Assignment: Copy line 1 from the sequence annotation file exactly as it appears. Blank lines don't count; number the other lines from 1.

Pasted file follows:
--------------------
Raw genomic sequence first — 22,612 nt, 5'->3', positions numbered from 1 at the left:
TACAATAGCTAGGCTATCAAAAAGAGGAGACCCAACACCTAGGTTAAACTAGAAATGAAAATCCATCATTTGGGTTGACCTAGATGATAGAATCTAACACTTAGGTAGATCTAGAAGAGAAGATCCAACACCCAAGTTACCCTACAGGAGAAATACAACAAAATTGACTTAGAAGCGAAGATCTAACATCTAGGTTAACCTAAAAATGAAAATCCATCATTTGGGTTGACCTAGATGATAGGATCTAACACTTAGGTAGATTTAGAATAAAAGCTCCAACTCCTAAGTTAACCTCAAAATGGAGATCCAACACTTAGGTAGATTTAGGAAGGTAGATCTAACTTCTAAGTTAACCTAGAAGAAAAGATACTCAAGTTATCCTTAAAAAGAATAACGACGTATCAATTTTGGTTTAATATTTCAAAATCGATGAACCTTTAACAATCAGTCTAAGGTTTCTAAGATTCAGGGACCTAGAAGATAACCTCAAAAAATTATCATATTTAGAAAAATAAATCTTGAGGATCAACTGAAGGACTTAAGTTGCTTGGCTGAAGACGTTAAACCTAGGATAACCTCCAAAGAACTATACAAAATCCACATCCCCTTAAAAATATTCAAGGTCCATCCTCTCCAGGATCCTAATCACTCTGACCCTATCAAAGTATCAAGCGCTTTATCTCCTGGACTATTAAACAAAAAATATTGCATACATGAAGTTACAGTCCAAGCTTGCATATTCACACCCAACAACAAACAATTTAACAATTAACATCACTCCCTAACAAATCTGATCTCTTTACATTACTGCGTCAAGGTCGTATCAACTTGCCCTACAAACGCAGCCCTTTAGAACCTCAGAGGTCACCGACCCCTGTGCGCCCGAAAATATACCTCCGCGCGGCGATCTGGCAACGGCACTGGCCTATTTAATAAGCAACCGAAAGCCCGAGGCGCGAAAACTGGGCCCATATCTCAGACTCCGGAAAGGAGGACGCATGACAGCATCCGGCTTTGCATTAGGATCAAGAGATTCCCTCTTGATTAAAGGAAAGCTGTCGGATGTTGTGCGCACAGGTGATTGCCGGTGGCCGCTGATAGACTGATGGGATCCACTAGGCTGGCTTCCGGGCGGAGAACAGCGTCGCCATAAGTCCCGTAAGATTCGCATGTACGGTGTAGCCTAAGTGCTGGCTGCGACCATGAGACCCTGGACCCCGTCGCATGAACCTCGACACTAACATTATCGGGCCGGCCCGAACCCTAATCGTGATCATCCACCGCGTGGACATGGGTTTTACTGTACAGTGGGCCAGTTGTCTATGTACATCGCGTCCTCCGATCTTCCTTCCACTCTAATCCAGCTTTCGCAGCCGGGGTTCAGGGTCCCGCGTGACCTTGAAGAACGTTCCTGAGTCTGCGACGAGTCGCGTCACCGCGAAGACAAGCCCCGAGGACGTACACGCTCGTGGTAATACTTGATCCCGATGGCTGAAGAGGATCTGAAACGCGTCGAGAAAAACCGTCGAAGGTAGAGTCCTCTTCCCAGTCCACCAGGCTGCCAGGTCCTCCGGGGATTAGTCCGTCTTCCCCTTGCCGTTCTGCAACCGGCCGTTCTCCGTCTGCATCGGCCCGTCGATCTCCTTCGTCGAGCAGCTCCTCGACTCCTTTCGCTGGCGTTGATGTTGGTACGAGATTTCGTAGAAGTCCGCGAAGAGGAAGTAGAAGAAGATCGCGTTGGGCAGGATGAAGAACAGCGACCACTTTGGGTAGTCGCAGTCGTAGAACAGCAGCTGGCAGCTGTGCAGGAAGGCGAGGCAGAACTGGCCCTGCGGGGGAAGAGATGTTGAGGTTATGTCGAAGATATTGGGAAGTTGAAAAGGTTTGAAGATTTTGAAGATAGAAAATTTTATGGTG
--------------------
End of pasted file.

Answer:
Raw genomic sequence first — 22,612 nt, 5'->3', positions numbered from 1 at the left: